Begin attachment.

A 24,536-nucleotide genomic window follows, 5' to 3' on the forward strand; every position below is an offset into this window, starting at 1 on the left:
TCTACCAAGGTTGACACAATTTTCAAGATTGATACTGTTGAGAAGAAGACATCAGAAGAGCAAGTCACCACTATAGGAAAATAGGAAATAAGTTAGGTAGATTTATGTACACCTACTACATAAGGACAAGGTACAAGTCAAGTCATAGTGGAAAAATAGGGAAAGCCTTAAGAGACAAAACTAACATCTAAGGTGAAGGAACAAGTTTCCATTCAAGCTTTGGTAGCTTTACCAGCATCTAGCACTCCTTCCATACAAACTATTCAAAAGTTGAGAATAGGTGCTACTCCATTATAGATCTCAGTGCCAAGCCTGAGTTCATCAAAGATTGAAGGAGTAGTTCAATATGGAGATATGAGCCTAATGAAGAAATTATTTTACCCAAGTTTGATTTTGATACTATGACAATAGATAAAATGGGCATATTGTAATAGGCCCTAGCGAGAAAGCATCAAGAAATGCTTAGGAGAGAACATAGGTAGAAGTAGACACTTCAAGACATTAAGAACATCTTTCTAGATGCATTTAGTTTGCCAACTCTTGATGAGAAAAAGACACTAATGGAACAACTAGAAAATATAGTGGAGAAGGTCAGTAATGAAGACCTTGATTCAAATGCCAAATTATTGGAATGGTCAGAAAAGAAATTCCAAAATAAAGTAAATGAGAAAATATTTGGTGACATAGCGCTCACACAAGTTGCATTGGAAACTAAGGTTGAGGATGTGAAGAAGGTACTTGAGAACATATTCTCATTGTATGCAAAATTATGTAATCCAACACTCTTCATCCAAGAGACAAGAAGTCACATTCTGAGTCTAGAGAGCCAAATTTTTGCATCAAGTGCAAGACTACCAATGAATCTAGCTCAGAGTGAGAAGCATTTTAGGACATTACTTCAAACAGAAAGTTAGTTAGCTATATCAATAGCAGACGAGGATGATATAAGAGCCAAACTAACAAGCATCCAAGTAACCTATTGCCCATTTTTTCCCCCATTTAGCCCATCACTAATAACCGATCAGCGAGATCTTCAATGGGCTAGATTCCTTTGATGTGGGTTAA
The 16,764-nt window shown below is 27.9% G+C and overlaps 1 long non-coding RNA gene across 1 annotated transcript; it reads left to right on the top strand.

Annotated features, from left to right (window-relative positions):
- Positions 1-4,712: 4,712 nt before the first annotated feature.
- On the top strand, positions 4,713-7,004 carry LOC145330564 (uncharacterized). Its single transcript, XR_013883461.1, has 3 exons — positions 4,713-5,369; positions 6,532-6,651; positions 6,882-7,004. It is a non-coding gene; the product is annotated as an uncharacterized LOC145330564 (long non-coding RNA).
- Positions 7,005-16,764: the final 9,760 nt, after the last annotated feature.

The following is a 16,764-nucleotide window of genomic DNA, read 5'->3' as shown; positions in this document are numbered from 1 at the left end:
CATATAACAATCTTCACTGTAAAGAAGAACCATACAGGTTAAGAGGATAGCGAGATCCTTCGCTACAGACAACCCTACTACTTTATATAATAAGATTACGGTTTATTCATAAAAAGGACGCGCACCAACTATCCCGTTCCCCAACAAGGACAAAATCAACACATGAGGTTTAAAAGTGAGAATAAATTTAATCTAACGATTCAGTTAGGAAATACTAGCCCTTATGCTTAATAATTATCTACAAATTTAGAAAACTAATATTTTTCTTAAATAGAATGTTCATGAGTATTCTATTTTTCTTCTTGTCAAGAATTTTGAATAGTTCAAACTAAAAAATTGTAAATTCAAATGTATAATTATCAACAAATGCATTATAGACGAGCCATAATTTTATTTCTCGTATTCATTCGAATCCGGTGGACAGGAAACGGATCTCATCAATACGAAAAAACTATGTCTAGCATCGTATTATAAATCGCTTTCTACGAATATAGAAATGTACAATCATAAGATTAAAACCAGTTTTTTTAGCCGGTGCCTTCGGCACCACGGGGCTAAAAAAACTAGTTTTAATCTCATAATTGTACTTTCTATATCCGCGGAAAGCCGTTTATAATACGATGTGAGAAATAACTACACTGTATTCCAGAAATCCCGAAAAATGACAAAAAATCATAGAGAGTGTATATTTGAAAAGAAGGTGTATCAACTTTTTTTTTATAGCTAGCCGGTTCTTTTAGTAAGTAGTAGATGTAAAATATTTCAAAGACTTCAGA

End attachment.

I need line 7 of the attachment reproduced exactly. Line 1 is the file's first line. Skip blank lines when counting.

- Positions 7,005-16,764: the final 9,760 nt, after the last annotated feature.